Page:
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Re: proposal for faults

From: Roberto Chinnici <Roberto.Chinnici@Sun.COM>
Date: Tue, 30 Sep 2003 14:29:42 -0700
To: Sanjiva Weerawarana <sanjiva@watson.ibm.com>
Cc: www-ws-desc@w3.org
Message-id: <3F79F5C6.4000709@sun.com>

Sanjiva Weerawarana wrote:
> The current draft [1] has fault reference components [2] as unfinished 
> business. The status quo is:
> 
> <definitions>
>   <interface>
>     <operation>
>       <infault
>             name="xs:NCName" 
>             messages="list of xs:QName" >
>         <documentation />?
>       </infault>
>       <outfault
>             name="xs:NCName" 
>             messages="list of xs:QName" >
>         <documentation />?
>       </outfault>
>     </operation>
>   </interface>
> </definitions>
> 
> I propose we use the following instead:
> 
> <definitions>
>   <interface>
>     <operation>
>       <input ../>*
>       <output ../>*
>       <fault messageReference="xs:NCName" details="xs:QName"/>

"detail" (singular), rather.

>     </operation>
>   </interface>
> </definitions>
> 
> where @messageReference indicate the message in the pattern 
> that this fault element is declaring concrete detail information
> for, and @details indicates the XML element which represents 
> all the data that is available if/when this fault occurs. The
> direction of the fault (inbound vs. outbound) is implied by
> the value of @messageReference (see my messages about how 
> operation/input and operation/output are redundant for further
> details).

Our disagreement in that thread carries over to this one.

Plus, for consistency I think we should either keep input/output and
infault/outfault or get rid of both and go with message/fault. (This
keeping in mind that I'm not in favor of defaulting the "pattern"
attribute on an operation.)

> In component model-speak, I propose that a fault reference
> component have two properties:
>     - a {message reference} property, ala that of message references
>     - a {details} property indicating an element defining the contents
>       of the fault message
> 
> The binding message reference components [3] for referring to faults
> from inside a binding would also need to change to be consistent with
> this approach. Basically, instead of:
> 
> <definitions>
>   <binding>
>     <operation>
>       ...
>       <infault
>             name="xs:NCName" >
>         <documentation />?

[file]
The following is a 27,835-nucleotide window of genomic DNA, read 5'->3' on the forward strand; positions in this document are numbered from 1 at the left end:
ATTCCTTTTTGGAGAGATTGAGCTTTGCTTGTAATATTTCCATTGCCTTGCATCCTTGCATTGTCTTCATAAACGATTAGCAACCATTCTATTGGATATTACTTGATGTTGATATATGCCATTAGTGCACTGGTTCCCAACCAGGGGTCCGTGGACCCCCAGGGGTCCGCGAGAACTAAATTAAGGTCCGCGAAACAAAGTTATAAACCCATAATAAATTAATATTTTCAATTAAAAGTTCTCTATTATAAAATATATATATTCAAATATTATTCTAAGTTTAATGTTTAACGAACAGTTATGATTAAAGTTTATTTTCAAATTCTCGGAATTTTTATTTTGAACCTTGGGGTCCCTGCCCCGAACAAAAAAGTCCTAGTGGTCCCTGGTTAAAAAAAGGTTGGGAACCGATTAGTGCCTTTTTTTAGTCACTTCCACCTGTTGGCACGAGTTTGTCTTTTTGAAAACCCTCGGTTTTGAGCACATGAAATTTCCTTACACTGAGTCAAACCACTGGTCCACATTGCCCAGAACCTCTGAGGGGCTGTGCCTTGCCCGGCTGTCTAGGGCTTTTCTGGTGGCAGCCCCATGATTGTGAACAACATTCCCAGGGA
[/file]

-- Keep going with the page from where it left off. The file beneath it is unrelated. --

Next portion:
>       </infault>
>       <outfault
>             name="xs:NCName" >
>         <documentation />?
>       </outfault>
>     </operation>
>   </binding>
> </definitions>
> 
> I propose:
> 
> <definitions>
>   <binding>
>     <operation>
>       ...
>       <fault messageReference="xs:NCName">
>         <documentation />?
>       </fault>
>     </operation>
>   </binding>
> </definitions>
> 
> Faults defined as above would have a natural default SOAP 
> binding: the details element goes inside the <details>
> element of a SOAP fault. Other bindings can define suitable
> binding rules. 
> 
> Sanjiva.
> 
> [1] http://tinyurl.com/p7m5
> [2] http://tinyurl.com/p3dg
> [3] http://tinyurl.com/p7t4
> 
> 

I still don't see why you're arguing in favor of

  <fault messageReference="xs:NCName" details="xs:QName"/>

over

  <fault messageReference="xs:NCName" details="list of xs:QName"/>

Can you please explain? As I said in an earlier email, I can declare
an arbitrary number of faults as replacements for a given message.
With your syntax, I'd be forced to write:

<definitions>
   <interface name="if">
     <operation name="op">
       <input body="ns:foo"/>
       <output body="ns:bar"/>*
       <fault messageReference="response" details="ns:fault1"/>
       <fault messageReference="response" details="ns:fault2"/>
       <fault messageReference="response" details="ns:fault3"/>
       <fault messageReference="response" details="ns:fault4"/>
     </operation>
   </interface>
   <binding name="bind" interface="tns:if">
     <operation name="tns:op">
       <input/>
       <output/>
       <fault messageReference="response"/>
       <fault messageReference="response"/>
       <fault messageReference="response"/>
       <fault messageReference="response"/>
     </operation>
   </binding>
</definitions>

How would I then know which binding fault corresponds to which abstract 
fault? And what does the ability to bind each fault separately buy you
when they're all meant to replace the same message?

With the old syntax, we'd have this instead:

<definitions>
   <interface name="if">
     <operation name="op">
       <input body="ns:foo"/>
       <output body="ns:bar"/>*
       <outfault messageReference="response" details="ns:fault1 
ns:fault2 ns:fault3 ns:fault4"/>
     </operation>
   </interface>
   <binding name="bind" interface="tns:if">
     <operation name="tns:op">
       <input/>
       <output/>
       <outfault messageReference="response"/>
     </operation>
   </binding>
</definitions>

As you can see, at the binding level everything is clear.

Roberto
Received on Tuesday, 30 September 2003 17:28:18 GMT

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